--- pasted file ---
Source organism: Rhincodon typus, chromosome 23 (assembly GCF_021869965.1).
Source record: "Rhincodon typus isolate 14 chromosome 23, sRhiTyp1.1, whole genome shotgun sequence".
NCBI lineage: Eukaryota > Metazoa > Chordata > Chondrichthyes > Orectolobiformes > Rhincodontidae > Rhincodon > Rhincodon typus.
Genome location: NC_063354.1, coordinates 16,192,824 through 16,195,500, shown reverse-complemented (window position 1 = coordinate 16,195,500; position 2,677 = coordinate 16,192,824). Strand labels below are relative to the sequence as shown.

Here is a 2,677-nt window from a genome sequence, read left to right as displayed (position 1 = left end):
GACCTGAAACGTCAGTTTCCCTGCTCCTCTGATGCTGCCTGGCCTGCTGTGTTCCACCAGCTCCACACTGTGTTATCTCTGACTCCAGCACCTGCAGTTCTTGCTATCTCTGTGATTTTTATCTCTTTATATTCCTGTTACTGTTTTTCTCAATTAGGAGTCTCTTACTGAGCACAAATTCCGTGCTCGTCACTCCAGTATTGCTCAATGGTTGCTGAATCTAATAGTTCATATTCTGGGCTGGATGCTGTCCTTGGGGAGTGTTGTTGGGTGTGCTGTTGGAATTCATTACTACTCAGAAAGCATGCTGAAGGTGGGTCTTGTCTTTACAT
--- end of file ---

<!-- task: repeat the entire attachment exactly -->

Source organism: Rhincodon typus, chromosome 23 (assembly GCF_021869965.1).
Source record: "Rhincodon typus isolate 14 chromosome 23, sRhiTyp1.1, whole genome shotgun sequence".
NCBI lineage: Eukaryota > Metazoa > Chordata > Chondrichthyes > Orectolobiformes > Rhincodontidae > Rhincodon > Rhincodon typus.
Genome location: NC_063354.1, coordinates 16,192,824 through 16,195,500, shown reverse-complemented (window position 1 = coordinate 16,195,500; position 2,677 = coordinate 16,192,824). Strand labels below are relative to the sequence as shown.

Here is a 2,677-nt window from a genome sequence, read left to right as displayed (position 1 = left end):
GACCTGAAACGTCAGTTTCCCTGCTCCTCTGATGCTGCCTGGCCTGCTGTGTTCCACCAGCTCCACACTGTGTTATCTCTGACTCCAGCACCTGCAGTTCTTGCTATCTCTGTGATTTTTATCTCTTTATATTCCTGTTACTGTTTTTCTCAATTAGGAGTCTCTTACTGAGCACAAATTCCGTGCTCGTCACTCCAGTATTGCTCAATGGTTGCTGAATCTAATAGTTCATATTCTGGGCTGGATGCTGTCCTTGGGGAGTGTTGTTGGGTGTGCTGTTGGAATTCATTACTACTCAGAAAGCATGCTGAAGGTGGGTCTTGTCTTTACAT